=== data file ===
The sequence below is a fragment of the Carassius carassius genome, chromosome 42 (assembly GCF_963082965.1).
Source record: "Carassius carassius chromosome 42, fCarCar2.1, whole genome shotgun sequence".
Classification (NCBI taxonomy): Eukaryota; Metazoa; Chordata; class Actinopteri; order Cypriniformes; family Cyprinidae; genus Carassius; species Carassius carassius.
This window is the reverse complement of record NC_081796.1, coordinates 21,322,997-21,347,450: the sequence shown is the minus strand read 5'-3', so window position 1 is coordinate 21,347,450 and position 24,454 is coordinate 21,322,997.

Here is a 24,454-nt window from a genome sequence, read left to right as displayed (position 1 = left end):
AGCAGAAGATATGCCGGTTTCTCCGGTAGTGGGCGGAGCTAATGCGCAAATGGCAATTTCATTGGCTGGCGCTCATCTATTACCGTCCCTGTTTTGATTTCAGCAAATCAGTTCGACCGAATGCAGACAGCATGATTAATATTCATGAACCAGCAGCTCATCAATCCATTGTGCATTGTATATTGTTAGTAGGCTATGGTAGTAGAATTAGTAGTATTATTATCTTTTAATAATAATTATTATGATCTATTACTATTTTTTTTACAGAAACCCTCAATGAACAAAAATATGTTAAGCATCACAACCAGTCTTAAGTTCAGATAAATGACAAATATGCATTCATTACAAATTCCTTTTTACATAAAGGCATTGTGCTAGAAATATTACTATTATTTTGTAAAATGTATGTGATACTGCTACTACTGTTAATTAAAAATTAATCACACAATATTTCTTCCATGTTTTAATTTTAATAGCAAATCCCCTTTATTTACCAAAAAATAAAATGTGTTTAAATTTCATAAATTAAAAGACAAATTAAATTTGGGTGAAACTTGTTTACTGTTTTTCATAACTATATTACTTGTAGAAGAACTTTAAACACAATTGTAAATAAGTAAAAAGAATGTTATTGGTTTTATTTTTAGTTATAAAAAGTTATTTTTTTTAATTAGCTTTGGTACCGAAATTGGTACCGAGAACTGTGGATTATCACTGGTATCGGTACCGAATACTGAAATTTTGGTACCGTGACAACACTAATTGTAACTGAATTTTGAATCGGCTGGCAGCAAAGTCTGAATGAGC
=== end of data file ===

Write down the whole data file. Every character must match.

The sequence below is a fragment of the Carassius carassius genome, chromosome 42 (assembly GCF_963082965.1).
Source record: "Carassius carassius chromosome 42, fCarCar2.1, whole genome shotgun sequence".
Classification (NCBI taxonomy): Eukaryota; Metazoa; Chordata; class Actinopteri; order Cypriniformes; family Cyprinidae; genus Carassius; species Carassius carassius.
This window is the reverse complement of record NC_081796.1, coordinates 21,322,997-21,347,450: the sequence shown is the minus strand read 5'-3', so window position 1 is coordinate 21,347,450 and position 24,454 is coordinate 21,322,997.

Here is a 24,454-nt window from a genome sequence, read left to right as displayed (position 1 = left end):
AGCAGAAGATATGCCGGTTTCTCCGGTAGTGGGCGGAGCTAATGCGCAAATGGCAATTTCATTGGCTGGCGCTCATCTATTACCGTCCCTGTTTTGATTTCAGCAAATCAGTTCGACCGAATGCAGACAGCATGATTAATATTCATGAACCAGCAGCTCATCAATCCATTGTGCATTGTATATTGTTAGTAGGCTATGGTAGTAGAATTAGTAGTATTATTATCTTTTAATAATAATTATTATGATCTATTACTATTTTTTTTACAGAAACCCTCAATGAACAAAAATATGTTAAGCATCACAACCAGTCTTAAGTTCAGATAAATGACAAATATGCATTCATTACAAATTCCTTTTTACATAAAGGCATTGTGCTAGAAATATTACTATTATTTTGTAAAATGTATGTGATACTGCTACTACTGTTAATTAAAAATTAATCACACAATATTTCTTCCATGTTTTAATTTTAATAGCAAATCCCCTTTATTTACCAAAAAATAAAATGTGTTTAAATTTCATAAATTAAAAGACAAATTAAATTTGGGTGAAACTTGTTTACTGTTTTTCATAACTATATTACTTGTAGAAGAACTTTAAACACAATTGTAAATAAGTAAAAAGAATGTTATTGGTTTTATTTTTAGTTATAAAAAGTTATTTTTTTTAATTAGCTTTGGTACCGAAATTGGTACCGAGAACTGTGGATTATCACTGGTATCGGTACCGAATACTGAAATTTTGGTACCGTGACAACACTAATTGTAACTGAATTTTGAATCGGCTGGCAGCAAAGTCTGAATGAGC